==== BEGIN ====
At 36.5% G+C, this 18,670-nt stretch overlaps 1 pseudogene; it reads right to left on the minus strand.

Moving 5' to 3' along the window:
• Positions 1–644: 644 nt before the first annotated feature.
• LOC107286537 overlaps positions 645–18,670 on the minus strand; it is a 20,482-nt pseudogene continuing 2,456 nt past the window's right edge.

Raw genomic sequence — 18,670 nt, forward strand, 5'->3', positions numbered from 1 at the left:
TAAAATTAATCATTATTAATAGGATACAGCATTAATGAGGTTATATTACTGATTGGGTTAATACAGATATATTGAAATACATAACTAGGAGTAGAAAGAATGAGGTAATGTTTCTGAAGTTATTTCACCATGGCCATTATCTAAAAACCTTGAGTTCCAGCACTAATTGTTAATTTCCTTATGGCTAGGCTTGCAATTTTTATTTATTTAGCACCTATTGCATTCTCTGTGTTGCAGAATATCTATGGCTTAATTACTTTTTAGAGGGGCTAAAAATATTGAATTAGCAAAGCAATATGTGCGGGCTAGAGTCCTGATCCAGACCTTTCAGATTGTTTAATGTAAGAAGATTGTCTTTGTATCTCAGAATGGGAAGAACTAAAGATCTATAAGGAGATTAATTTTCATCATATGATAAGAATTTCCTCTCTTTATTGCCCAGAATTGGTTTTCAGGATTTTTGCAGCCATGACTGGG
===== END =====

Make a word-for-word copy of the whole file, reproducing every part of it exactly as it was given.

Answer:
At 36.5% G+C, this 18,670-nt stretch overlaps 1 pseudogene; it reads right to left on the minus strand.

Moving 5' to 3' along the window:
• Positions 1–644: 644 nt before the first annotated feature.
• LOC107286537 overlaps positions 645–18,670 on the minus strand; it is a 20,482-nt pseudogene continuing 2,456 nt past the window's right edge.

Raw genomic sequence — 18,670 nt, forward strand, 5'->3', positions numbered from 1 at the left:
TAAAATTAATCATTATTAATAGGATACAGCATTAATGAGGTTATATTACTGATTGGGTTAATACAGATATATTGAAATACATAACTAGGAGTAGAAAGAATGAGGTAATGTTTCTGAAGTTATTTCACCATGGCCATTATCTAAAAACCTTGAGTTCCAGCACTAATTGTTAATTTCCTTATGGCTAGGCTTGCAATTTTTATTTATTTAGCACCTATTGCATTCTCTGTGTTGCAGAATATCTATGGCTTAATTACTTTTTAGAGGGGCTAAAAATATTGAATTAGCAAAGCAATATGTGCGGGCTAGAGTCCTGATCCAGACCTTTCAGATTGTTTAATGTAAGAAGATTGTCTTTGTATCTCAGAATGGGAAGAACTAAAGATCTATAAGGAGATTAATTTTCATCATATGATAAGAATTTCCTCTCTTTATTGCCCAGAATTGGTTTTCAGGATTTTTGCAGCCATGACTGGG